I doubt there was any definite doctrine as to the Lord in Taylor’s mind, but I apprehend there was a theory and system as to addressing Him at the Lord’s table, and that it was not the leading of the Holy Ghost at the time.
p.150 My Dear J Boyd,—I did not wait for your letter to express my feelings to the brethren as to the way in which they took up M Taylor’s case. Not only did I not like the spirit of it, but I do not think they knew the bearing of the question. Still there was evil: I think their position augmented it, because others took up what they accused Mr Taylor of, and defended what he could not himself have maintained.
In Pennsylvania there was an attack made on worshipping the Lord Jesus, and contempt poured out on those who did. When I was at Brooklyn, and had broken the bread, and had addressed the Lord Jesus, one remarked to him, ‘Mr D can do it!’ He said ‘He may be at liberty to do it, but I cannot.’ He admitted that, though leaving others at liberty, he could not do it there. I do not think he meant to deny worship to Christ absolutely; but in getting fresh apprehensions of direct approach to the Father by grace, he got his mind, often hasty though so true to the Lord, into confusion in putting his fresh knowledge in its place; and being attacked (by what, I believe, was inadequate apprehension, though in the main seeking Christ’s glory) instead of humble spiritual inquiry that all might be clear from the word, he defended what he was not clear about.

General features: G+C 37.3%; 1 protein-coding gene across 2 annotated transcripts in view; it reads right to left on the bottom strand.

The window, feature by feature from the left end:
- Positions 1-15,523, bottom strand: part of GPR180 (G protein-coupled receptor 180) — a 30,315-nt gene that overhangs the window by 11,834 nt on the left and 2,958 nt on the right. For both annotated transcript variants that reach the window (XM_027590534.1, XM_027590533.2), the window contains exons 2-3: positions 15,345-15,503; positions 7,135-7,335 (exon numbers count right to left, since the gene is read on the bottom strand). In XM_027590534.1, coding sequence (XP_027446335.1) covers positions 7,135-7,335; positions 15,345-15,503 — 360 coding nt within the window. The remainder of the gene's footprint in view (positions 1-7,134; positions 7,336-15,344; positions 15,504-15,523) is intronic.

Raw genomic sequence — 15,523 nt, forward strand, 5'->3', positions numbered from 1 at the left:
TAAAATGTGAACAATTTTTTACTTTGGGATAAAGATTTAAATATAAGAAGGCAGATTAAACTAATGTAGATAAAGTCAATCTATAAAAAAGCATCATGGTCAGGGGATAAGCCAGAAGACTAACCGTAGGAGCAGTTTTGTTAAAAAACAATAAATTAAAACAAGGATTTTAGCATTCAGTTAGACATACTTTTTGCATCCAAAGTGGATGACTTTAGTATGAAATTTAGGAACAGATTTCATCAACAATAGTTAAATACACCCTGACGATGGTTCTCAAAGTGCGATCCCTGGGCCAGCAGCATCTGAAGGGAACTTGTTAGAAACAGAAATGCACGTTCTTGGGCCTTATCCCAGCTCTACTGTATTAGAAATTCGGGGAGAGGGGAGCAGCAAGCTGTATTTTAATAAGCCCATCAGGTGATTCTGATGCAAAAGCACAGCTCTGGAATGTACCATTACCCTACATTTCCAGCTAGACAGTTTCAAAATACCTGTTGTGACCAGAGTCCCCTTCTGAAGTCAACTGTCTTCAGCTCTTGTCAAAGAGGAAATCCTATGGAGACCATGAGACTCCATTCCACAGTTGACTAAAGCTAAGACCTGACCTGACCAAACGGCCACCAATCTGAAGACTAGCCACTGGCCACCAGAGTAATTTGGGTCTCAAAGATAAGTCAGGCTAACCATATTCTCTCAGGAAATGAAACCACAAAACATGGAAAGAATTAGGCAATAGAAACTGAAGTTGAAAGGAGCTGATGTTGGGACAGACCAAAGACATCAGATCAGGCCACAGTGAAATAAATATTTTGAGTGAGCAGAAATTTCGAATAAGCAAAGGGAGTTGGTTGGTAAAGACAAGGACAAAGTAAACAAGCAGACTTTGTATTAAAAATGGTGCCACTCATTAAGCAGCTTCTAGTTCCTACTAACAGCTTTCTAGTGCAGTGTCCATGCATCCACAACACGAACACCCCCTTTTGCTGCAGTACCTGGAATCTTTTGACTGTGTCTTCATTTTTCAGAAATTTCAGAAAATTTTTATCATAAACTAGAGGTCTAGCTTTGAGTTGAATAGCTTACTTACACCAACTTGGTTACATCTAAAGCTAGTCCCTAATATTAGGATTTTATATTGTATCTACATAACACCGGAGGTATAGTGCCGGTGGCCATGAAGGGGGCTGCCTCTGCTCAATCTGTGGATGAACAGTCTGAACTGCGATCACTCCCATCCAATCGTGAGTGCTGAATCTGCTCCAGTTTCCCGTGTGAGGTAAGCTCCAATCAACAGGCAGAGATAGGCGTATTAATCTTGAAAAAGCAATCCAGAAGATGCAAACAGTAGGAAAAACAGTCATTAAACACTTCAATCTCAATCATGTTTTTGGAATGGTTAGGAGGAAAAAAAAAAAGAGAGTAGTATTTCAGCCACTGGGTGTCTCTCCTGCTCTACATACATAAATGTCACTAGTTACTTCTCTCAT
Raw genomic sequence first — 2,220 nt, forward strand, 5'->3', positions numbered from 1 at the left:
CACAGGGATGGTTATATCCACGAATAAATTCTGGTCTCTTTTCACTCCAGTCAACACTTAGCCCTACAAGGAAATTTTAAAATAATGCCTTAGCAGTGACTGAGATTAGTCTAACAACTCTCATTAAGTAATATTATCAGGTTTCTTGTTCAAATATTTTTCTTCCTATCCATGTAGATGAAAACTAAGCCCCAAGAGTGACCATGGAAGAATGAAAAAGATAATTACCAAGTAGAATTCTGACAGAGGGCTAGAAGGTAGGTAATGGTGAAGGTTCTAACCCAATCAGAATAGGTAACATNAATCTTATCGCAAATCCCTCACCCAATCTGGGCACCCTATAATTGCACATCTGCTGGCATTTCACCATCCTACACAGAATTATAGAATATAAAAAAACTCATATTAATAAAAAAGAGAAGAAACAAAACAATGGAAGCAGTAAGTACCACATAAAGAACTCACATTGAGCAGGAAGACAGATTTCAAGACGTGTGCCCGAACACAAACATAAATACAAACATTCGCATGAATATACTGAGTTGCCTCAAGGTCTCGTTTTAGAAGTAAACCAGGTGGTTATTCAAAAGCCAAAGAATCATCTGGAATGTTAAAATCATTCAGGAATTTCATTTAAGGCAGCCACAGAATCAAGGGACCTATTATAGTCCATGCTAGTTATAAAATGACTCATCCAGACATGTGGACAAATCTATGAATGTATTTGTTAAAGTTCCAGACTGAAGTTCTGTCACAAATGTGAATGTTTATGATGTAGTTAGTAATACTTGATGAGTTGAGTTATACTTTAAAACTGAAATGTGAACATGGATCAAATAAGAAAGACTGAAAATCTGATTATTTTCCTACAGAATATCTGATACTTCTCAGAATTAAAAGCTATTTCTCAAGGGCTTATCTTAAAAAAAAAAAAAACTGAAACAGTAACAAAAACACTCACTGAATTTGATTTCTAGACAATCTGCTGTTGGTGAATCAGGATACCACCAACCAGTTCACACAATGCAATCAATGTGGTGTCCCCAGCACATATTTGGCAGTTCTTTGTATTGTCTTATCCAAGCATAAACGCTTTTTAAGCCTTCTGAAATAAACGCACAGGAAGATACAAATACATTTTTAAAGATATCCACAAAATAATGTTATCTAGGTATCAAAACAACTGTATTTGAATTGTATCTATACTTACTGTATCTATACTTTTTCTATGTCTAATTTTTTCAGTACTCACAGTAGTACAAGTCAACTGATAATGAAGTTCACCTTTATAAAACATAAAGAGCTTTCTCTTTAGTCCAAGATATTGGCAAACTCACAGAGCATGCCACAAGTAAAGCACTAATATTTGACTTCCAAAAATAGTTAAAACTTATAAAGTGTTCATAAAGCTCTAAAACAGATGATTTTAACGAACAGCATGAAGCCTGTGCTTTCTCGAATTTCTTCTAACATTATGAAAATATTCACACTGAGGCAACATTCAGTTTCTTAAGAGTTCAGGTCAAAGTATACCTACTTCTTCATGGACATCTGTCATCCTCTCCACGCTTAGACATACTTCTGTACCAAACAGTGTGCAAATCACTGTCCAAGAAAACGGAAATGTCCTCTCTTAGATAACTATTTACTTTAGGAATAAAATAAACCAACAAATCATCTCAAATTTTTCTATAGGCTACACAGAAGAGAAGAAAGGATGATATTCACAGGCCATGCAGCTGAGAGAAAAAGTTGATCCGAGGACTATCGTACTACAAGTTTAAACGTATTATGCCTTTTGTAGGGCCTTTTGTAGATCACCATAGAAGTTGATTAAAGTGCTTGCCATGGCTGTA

That Christ could say, “Before Abraham was I am;” that even when humbled and in the flesh all should honour the Son as they honour the Father must be fully maintained—is beyond controversy for the [Christian]; and it is a fact that many had been led away from this. I justly believe MT sound as to the divinity of the Lord; but as to worshipping Him there was confusion, through the thought of worshipping the Father being a higher thing; and this had gone further perhaps than he meant in the minds of many… .
Ever yours in the Lord.
p.170 [R T Grant] MY DEAR BROTHER,—I have long had before me as a present purpose writing to you, though I had no special subject before me, but I was brought very low, and for a little while it was more a question of leaving this world altogether than of writing letters. I am better: God did not see good to remove me at present, though for a little while my heart was looking that way. It is a good thing to have it near one. It was the action of the heart giving way from overwork, and I had a bad fall on that, and being in my eighty-first year I am still feeble under it, but sensibly better.